Using Games with students

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Using games with students.
What are the best games for classroom use?

This presentation includes links to several existing free or online games that could be used by educators. It includes some ideas about how to use games with students, benefits, assessment, and 3 ways to obtain games: use an existing game, students make games, the instructor makes a game.

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Using Games with students

  1. 1. Using games with students What are the best games for classroom use? Michelle Aubrecht and Ryan Hale Graduate Research Associates
  2. 2. Definition of game and play from Rules of Play by Katie Salen and Eric Zimmerman <ul><li>Play: &quot;Play is free movement within a more rigid structure.&quot; p. 304 </li></ul><ul><li>Sources: </li></ul><ul><li>Rules of Play . Katie Salen and Eric Zimmerman. </li></ul><ul><li>The instructional Power of digital games, social networking, simulations and how teachers can leverage them . Eric Klopfer, Scot Osterweil, Jennifer Groff, Jason Haas. 2009. The Education Arcade, Massachusetts Institute of Technology . </li></ul>Game: &quot;A game is a system in which players engage in an artificial conflict, defined by rules, that results in a quantifiable outcome.&quot; p. 80
  3. 3. Definition of game and play <ul><li>Play and games: The relationship between games and play can be structured in two ways: </li></ul><ul><li>Games are a subset of play : Games constitute a formalized part of all activities considered to be play. </li></ul><ul><li>And Play is an element of games : Play is one way to frame the complex phenomenon of games.&quot; p. 311 </li></ul>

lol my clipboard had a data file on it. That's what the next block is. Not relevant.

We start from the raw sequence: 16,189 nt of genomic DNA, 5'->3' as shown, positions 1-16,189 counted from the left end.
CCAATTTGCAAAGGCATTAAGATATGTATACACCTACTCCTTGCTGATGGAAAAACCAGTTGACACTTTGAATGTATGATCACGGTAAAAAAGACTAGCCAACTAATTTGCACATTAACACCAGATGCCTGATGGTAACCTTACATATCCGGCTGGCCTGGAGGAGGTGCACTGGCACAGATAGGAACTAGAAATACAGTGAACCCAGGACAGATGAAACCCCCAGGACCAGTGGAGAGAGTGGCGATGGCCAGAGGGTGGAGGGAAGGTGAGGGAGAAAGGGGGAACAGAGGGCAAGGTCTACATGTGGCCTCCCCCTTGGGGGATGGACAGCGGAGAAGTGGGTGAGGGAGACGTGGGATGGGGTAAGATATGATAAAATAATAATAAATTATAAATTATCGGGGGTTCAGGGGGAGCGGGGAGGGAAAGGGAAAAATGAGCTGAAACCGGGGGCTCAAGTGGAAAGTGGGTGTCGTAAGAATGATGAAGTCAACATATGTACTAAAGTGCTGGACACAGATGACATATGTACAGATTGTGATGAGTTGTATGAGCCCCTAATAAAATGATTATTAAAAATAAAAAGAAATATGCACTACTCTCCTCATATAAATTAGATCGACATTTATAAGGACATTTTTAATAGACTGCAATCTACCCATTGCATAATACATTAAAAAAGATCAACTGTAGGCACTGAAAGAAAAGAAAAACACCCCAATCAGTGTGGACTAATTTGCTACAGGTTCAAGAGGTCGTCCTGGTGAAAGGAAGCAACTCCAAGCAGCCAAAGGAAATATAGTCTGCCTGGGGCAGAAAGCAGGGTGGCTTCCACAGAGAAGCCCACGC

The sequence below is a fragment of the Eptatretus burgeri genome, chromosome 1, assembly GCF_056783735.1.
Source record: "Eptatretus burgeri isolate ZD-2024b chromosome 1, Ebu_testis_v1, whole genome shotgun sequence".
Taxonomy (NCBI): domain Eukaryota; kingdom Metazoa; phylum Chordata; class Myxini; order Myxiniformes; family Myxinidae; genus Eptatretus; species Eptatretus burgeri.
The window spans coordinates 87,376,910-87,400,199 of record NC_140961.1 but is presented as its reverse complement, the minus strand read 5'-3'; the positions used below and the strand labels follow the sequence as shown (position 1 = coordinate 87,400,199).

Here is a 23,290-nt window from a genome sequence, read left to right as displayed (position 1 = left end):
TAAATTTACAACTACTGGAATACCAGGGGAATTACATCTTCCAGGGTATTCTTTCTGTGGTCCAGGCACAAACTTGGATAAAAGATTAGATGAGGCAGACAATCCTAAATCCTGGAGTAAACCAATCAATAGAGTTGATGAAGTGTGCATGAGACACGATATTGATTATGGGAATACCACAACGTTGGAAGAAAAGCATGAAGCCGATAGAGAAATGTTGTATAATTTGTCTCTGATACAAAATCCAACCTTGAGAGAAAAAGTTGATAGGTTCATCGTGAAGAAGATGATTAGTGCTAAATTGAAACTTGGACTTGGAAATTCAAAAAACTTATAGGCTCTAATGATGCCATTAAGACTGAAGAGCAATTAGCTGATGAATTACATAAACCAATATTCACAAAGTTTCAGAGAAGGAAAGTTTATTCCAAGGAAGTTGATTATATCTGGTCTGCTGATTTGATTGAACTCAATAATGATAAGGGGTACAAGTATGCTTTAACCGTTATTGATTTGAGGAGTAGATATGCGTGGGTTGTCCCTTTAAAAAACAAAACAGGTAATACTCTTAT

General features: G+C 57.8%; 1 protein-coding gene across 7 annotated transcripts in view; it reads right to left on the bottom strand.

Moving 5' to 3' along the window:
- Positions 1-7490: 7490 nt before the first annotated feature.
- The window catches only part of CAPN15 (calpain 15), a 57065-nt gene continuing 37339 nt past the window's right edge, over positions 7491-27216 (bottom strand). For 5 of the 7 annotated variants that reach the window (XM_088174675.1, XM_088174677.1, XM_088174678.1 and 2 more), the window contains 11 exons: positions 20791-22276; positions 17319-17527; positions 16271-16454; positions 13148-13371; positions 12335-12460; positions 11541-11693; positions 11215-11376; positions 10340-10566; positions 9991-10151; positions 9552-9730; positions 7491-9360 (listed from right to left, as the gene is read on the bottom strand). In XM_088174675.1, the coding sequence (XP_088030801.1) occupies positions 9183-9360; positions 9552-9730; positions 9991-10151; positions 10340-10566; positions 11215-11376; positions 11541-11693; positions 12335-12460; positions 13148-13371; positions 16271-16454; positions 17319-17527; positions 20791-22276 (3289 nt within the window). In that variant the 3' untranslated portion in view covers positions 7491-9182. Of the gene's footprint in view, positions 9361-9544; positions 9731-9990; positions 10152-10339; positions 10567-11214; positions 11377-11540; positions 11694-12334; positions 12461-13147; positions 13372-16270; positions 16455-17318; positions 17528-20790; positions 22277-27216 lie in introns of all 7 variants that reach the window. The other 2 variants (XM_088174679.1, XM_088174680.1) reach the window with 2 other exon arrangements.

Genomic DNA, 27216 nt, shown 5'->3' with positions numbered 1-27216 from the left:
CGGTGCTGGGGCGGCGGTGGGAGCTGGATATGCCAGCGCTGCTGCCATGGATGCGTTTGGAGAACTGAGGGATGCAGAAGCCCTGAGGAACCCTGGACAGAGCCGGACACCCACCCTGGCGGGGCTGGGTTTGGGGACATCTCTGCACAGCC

4. 4. What is a simulation? <ul><li>They must be accurate. </li></ul><ul><li>They demonstrate real-world events. </li></ul><ul><li>Like a demonstration, but </li></ul><ul><ul><li>it is user-directed, providing a dynamic and interactive engagement with the subject matter. </li></ul></ul><ul><li>Potential to demonstrate physical events that cannot be easily created or seen in real life. </li></ul>
  5. 5. Freedom to play looks a lot like learning “ Good games always involve play and schooling rarely does.” (Moving learning games forward: obstacles, opportunities, & openness. Eric Klopfer, Scot Osterweil, and Katie Salen, 2009. The Education Arcade, Massachusetts Institute of Technology, p. 4)
  6. 6. using games in the classroom <ul><li>Benefits </li></ul><ul><li>- games can generate discussion points </li></ul><ul><li>-games and simulations can demonstrate complicated processes or systems </li></ul><ul><li>- develop critical thinking skills and the ability to analyze systems </li></ul><ul><li>- allow for visual, possibly complicated, comparing and contrasting </li></ul><ul><li>- gain procedural experience </li></ul><ul><li>- games can involve the whole class and be fun </li></ul><ul><li>- jeopardy-style games are popular </li></ul><ul><li>- theater style games/ role playing </li></ul><ul><li>- changes the dynamic from sage on the stage or teaching as telling to interactive, engaging learning, that can be more memorable, supporting collaboration and freedom to take risks and fail. </li></ul><ul><li>  </li></ul><ul><li>  </li></ul>